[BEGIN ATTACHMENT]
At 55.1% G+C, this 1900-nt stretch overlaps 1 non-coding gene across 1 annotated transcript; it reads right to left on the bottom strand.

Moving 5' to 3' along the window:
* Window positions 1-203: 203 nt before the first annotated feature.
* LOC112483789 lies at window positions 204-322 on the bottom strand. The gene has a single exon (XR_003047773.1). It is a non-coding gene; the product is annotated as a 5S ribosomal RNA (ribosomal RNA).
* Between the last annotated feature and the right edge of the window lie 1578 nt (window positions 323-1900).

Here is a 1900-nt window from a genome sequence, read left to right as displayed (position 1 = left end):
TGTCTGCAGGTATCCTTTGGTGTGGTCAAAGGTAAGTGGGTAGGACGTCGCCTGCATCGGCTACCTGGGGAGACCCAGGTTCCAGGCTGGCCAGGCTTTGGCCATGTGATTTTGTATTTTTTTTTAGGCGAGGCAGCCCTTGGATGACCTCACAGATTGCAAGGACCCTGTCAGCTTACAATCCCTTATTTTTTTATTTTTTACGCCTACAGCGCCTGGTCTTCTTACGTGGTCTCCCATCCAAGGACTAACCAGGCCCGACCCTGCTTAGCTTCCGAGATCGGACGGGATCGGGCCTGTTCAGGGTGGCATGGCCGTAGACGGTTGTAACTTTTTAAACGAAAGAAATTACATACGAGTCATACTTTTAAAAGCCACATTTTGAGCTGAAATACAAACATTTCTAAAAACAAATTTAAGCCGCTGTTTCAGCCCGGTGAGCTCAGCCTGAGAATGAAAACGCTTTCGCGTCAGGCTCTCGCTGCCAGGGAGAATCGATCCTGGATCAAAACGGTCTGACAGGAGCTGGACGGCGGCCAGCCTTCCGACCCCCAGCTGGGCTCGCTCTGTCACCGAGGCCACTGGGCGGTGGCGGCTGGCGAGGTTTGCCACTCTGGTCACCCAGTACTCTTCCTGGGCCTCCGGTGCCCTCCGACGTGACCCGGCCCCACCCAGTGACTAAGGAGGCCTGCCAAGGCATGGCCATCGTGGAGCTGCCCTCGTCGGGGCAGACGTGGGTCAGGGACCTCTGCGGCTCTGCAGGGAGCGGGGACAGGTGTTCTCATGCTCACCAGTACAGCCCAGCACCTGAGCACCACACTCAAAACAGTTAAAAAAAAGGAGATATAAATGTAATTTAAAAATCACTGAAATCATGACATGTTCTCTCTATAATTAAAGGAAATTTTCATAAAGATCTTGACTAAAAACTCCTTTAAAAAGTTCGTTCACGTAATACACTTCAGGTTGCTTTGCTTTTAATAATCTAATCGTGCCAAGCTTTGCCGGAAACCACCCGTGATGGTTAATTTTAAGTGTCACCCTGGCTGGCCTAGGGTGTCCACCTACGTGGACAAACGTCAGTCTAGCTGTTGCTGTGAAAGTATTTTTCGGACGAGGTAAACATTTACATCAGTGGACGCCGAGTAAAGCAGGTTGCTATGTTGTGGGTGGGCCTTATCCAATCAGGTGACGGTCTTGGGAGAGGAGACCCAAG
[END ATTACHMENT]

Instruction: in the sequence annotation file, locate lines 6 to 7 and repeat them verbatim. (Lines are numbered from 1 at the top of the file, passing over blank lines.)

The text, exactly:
Here is a 1900-nt window from a genome sequence, read left to right as displayed (position 1 = left end):
TGTCTGCAGGTATCCTTTGGTGTGGTCAAAGGTAAGTGGGTAGGACGTCGCCTGCATCGGCTACCTGGGGAGACCCAGGTTCCAGGCTGGCCAGGCTTTGGCCATGTGATTTTGTATTTTTTTTTAGGCGAGGCAGCCCTTGGATGACCTCACAGATTGCAAGGACCCTGTCAGCTTACAATCCCTTATTTTTTTATTTTTTACGCCTACAGCGCCTGGTCTTCTTACGTGGTCTCCCATCCAAGGACTAACCAGGCCCGACCCTGCTTAGCTTCCGAGATCGGACGGGATCGGGCCTGTTCAGGGTGGCATGGCCGTAGACGGTTGTAACTTTTTAAACGAAAGAAATTACATACGAGTCATACTTTTAAAAGCCACATTTTGAGCTGAAATACAAACATTTCTAAAAACAAATTTAAGCCGCTGTTTCAGCCCGGTGAGCTCAGCCTGAGAATGAAAACGCTTTCGCGTCAGGCTCTCGCTGCCAGGGAGAATCGATCCTGGATCAAAACGGTCTGACAGGAGCTGGACGGCGGCCAGCCTTCCGACCCCCAGCTGGGCTCGCTCTGTCACCGAGGCCACTGGGCGGTGGCGGCTGGCGAGGTTTGCCACTCTGGTCACCCAGTACTCTTCCTGGGCCTCCGGTGCCCTCCGACGTGACCCGGCCCCACCCAGTGACTAAGGAGGCCTGCCAAGGCATGGCCATCGTGGAGCTGCCCTCGTCGGGGCAGACGTGGGTCAGGGACCTCTGCGGCTCTGCAGGGAGCGGGGACAGGTGTTCTCATGCTCACCAGTACAGCCCAGCACCTGAGCACCACACTCAAAACAGTTAAAAAAAAGGAGATATAAATGTAATTTAAAAATCACTGAAATCATGACATGTTCTCTCTATAATTAAAGGAAATTTTCATAAAGATCTTGACTAAAAACTCCTTTAAAAAGTTCGTTCACGTAATACACTTCAGGTTGCTTTGCTTTTAATAATCTAATCGTGCCAAGCTTTGCCGGAAACCACCCGTGATGGTTAATTTTAAGTGTCACCCTGGCTGGCCTAGGGTGTCCACCTACGTGGACAAACGTCAGTCTAGCTGTTGCTGTGAAAGTATTTTTCGGACGAGGTAAACATTTACATCAGTGGACGCCGAGTAAAGCAGGTTGCTATGTTGTGGGTGGGCCTTATCCAATCAGGTGACGGTCTTGGGAGAGGAGACCCAAG